Street lamps constitute the densest electrically operated public infrastructure in urban areas. Their changeover to energy-friendly LED light quickly amortizes and is increasingly leveraged for smart city projects, where LED street lamps double, for example, as wireless networking or sensor infrastructure. We make the case for a new paradigm called SLaaP—street lamps as a platform. SLaaP denotes a considerably more dramatic changeover, turning urban light poles into a versatile computational infrastructure. SLaaP is proposed as an open, enabling platform, fostering innovative citywide services for the full range of stakeholders and end users—seamlessly extending from everyday use to emergency response. In this article, we first describe the role and potential of street lamps and introduce one novel base service as a running example. We then discuss citywide infrastructure design and operation, followed by addressing the major layers of a SLaaP infrastructure: hardware, distributed software platform, base services, value-added services and applications for users and 'things.' Finally, we discuss the crucial roles and participation of major stakeholders: citizens, city, government, and economy.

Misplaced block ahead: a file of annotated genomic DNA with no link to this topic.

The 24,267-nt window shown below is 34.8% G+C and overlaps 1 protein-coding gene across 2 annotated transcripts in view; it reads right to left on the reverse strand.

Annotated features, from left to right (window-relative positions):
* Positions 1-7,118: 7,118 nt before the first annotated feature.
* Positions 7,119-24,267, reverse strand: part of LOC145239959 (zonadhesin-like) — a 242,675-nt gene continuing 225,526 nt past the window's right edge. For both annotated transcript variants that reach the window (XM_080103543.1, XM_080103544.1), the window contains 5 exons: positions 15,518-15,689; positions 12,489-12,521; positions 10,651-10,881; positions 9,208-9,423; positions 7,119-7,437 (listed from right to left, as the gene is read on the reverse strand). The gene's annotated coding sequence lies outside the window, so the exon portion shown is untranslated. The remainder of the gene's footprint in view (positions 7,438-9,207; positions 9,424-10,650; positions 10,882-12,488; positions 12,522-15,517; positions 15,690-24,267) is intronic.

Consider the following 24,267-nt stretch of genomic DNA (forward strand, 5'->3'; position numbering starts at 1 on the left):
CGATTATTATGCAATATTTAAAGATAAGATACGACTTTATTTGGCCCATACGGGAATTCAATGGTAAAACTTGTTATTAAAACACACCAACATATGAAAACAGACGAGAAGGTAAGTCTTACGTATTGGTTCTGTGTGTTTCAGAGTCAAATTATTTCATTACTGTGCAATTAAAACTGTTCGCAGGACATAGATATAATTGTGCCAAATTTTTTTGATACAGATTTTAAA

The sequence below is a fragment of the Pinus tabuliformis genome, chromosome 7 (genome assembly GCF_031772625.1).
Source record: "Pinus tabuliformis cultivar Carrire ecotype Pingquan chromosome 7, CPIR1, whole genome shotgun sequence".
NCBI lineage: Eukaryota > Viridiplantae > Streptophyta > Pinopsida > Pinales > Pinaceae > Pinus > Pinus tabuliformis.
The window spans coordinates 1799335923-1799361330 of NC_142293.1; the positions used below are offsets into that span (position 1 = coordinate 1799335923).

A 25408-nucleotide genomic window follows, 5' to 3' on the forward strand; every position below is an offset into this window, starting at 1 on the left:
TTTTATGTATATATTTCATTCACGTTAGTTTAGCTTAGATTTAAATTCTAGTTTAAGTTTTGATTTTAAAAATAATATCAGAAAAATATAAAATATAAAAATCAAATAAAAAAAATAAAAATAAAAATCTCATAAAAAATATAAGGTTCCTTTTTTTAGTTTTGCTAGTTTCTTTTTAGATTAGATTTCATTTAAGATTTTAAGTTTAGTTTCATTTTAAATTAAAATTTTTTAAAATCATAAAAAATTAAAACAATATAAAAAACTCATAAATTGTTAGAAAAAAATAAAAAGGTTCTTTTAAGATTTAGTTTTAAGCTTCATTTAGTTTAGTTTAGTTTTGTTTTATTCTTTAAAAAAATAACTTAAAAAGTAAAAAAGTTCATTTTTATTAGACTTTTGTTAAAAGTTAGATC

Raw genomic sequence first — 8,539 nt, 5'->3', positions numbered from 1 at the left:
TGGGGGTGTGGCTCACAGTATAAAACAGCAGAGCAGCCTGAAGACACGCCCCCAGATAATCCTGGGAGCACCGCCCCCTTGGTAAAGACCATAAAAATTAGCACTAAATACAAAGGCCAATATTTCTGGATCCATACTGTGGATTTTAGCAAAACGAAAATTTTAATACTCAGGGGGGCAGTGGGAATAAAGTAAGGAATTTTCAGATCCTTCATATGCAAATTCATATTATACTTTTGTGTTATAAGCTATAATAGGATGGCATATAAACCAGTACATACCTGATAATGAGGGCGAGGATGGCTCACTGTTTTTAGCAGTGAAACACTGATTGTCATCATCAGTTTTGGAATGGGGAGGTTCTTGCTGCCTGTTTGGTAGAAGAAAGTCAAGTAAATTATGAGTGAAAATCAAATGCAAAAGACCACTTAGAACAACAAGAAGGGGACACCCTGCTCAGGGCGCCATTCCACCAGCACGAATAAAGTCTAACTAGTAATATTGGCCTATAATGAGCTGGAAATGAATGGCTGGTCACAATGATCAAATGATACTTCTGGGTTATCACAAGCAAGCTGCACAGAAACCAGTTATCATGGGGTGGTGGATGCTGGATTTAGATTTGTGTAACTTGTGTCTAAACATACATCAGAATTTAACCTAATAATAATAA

Recent years have seen the emergence of smart street lamps, with very different meanings of 'smart'—sometimes related to the original purpose as with usage-dependent lighting, but mostly as add-on capabilities like urban sensing, monitoring, digital signage, WiFi access, or e-vehicle charging.a Research about their use in settings for edge computing14 or car-to-infrastructure communication (for example, traffic control, hazard warnings, or autonomous driving)6 hints at their great potential as computing resources. The future holds even more use cases: for example, after a first wave of 5G mobile network rollouts from 2020 onward, a second wave shall apply mm-wave frequencies for which densely deployed light poles can be appropriate 'cell towers.'
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